Since launching the m-payments startup paybox in 1999, seeing successes and defeats, through selling it and integrating it into Sybase / SAP in 2010, the chicken-or-the-egg-dilemma (“which came first, the chicken or the egg?”) has been constantly haunting me. Responses to this philosophical dilemma have their roots in evolution theory (species change over time via mutuation); Judeo-Christian religion (God created birds –along with the rest of the universe — first); and literature (e.g. Harry Potter: “a circle has no beginning”). In multi-sided markets, specifically in payments, the term “chicken-or-egg” is commonly used to describe a situation in which it is very hard to reach a certain desired outcome (e.g. that consumers employ a new payment method) because a necessary precondition is not met (too few merchants are accepting the new payment method).
In 2011, however, my respect for the chicken-and-egg-problem was eclipsed by my enthusiasm for NFC and my new startup accells. We wanted to create a mobile identity on the secure element of NFC phones to aggregate services in the cloud. NFC had been around for ten years, and every year the industry wisdom promised that the inflection point was only 3 years away. 2011 was the first (and only) year ever that I actually believed those predictions.
12 painful months later, we had to acknowledge that we could not make ourselves dependent on the likely failure of the large industry players who were trying to go forward with NFC wallets. We repositioned accells to focus on a proposition working with any smartphone providing a secure mobile ID enabling people to prove their identity to any work or private service..
Today, two years after this decision, I am trying to evaluate the industry progress in mobile payments. Regarding NFC, I am not surprised to ascertain that no breakthrough progress has been made though hundreds of millions have been invested – lots of trials, lots of strategic allianced, lots of business model issues, lots of unsolved problems regarding around TSM infrastructures, lots of new announcement that Google will save the industry (this time with a cloud-based approach). All I can sense is a big depression in the industry.
In the meantime, I managed to approach payment models with a more rational view and have a developed a simple market model that harbors potential for any multi-sided business model.
This market model is based on sales pipeline economics, allowing the prediction of numbers of possible sales based on an initial market potential. A typical “chicken-and-egg” payment market represents a two sided market, i.e. two pipelines:
- 1) The consumer pipeline – how many consumers will use the payment method?
- 2) The merchant pipeline – how many merchants will accept the payment method?
If 10% of consumers are able to use the payment method and 10% of all merchants accept it, a new system can potentially reach a market share of 1% (=10%x10%) of the transaction space.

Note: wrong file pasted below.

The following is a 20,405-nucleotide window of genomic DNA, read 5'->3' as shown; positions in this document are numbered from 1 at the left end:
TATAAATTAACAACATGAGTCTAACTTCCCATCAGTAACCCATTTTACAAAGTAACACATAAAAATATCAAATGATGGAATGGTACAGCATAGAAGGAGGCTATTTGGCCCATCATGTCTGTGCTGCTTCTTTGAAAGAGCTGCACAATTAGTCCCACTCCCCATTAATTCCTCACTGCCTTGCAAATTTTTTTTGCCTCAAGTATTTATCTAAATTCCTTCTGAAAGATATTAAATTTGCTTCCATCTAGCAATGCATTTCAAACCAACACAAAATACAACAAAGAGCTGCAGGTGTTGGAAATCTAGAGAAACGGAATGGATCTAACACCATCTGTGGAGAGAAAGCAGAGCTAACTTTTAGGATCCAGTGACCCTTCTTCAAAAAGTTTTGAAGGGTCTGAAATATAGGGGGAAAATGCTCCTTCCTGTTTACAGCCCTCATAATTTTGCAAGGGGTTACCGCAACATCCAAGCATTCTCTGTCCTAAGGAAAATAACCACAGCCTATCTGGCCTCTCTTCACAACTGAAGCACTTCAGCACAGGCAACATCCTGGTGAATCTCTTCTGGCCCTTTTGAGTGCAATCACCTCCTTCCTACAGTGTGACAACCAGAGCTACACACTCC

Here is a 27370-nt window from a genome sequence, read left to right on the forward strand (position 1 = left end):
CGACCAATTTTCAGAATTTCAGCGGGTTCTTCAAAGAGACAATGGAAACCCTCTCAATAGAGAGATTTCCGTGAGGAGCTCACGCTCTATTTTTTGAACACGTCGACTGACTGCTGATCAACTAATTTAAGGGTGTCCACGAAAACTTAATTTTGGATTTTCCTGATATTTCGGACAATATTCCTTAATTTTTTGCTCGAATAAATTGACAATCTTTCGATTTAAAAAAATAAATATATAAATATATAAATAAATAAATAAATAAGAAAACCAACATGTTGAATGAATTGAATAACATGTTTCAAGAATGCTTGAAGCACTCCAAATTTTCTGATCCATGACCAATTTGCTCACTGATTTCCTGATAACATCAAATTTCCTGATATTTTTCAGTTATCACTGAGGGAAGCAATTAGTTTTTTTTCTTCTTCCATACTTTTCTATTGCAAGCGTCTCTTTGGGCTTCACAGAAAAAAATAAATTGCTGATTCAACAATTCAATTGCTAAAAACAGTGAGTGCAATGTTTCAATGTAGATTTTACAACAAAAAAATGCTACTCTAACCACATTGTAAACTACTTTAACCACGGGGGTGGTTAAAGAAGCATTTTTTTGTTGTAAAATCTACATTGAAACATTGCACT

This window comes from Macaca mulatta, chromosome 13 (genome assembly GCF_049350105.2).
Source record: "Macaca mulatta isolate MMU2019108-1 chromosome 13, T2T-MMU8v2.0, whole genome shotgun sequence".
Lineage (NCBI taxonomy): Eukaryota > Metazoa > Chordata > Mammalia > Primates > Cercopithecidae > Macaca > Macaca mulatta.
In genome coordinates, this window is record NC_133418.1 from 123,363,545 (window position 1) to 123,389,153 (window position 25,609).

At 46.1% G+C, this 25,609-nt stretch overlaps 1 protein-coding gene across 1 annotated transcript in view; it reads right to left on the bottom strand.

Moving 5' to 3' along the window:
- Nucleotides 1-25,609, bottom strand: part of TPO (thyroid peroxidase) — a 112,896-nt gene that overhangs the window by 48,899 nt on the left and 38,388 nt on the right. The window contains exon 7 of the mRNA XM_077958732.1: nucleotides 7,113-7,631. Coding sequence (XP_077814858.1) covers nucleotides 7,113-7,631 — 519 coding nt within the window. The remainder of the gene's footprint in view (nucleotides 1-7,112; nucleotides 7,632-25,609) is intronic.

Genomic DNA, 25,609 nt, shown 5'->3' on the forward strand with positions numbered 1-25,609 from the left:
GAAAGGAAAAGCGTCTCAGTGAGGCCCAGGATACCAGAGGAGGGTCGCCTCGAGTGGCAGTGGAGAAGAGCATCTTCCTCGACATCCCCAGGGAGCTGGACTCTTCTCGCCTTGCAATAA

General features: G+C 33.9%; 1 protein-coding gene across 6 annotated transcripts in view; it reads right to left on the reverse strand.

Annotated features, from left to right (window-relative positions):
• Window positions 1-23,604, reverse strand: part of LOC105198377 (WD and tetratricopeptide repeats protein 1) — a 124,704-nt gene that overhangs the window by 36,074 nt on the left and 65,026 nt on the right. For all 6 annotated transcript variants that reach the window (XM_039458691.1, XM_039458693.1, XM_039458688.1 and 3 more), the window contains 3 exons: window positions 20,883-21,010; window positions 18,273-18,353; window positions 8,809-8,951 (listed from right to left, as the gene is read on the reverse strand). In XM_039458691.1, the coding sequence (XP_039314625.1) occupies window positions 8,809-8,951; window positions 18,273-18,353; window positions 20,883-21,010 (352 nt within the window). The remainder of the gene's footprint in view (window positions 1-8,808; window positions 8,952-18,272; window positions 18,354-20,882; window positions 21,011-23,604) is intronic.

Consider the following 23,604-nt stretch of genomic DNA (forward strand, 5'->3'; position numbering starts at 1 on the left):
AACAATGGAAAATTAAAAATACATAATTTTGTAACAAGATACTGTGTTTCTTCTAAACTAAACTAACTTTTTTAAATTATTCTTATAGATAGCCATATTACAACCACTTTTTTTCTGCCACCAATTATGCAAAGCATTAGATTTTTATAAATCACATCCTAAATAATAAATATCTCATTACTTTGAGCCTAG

Square is a shining example of how to address this challenge. Initially, Square focused on acquiring merchants with new card-readers and a simple pricing proposition while allowing any credit card holder to directly participate in the system. With every new card reader in the market, Square widened its transaction space without facing any dependencies on the consumer side. Actually, then, the Square market approach was only a one-sided model. Only after intial success has Square introduced mobile technology on the consumer side.
Let’s now attempt to understand how NFC payments fit into this market model. For this purpose, we have to differentiate between NFC card payments and NFC wallet payments.
NFC card payments are triggered by NFC enabled cards at the POS. NFC cards are issued by banks to their consumers, like any other cards. This follows the principles of a typical two-sided chicken-and-egg market described above.
NFC wallet payments, however, require not only a consumer with an NFC-enabled phone and an activated wallet on that phone; they also require that the service provider of the virtual card (=the issuing bank) has to be integrated and activated via a TSM provider with the operator of this wallet. To give an example: Joe has an NFC-enabled Vodafone wallet and wants to pay at an NFC enabled POS which accepts Visa payments. However, he might not be able to pay with his Citibank Visa Card because Citibank might not have integrated its card issuing via a TSM with Vodafone.
This adds additional complexity to the market model – a third pipeline gets into the picture which I refer to as the service provider pipeline.
The chicken-and-egg dilemma becomes a chicken-egg-and-rooster dilemma.
The math does not become easier: If 10% of consumers are able to use the payment method and 10% of all merchants accept it AND 10% of all card issuers are integrated in each wallet, a new system can potentially reach a market share of 0,1% (=10%x10%X10%) of the transaction space. Wow! I have no hope that this model can ever succeed. NFC wallets are roosters that have not hatched and cannot be counted on to do so.
From a biblical standpoint, however, there still is hope. The rooster must be the answer. Didn’t God create man first ?
If you see any hope share it with us. Over the next few weeks, this blog will describe each of the 3 pipelines of my market model in more detail and introduce a “chicken-egg-and-rooster calculator”.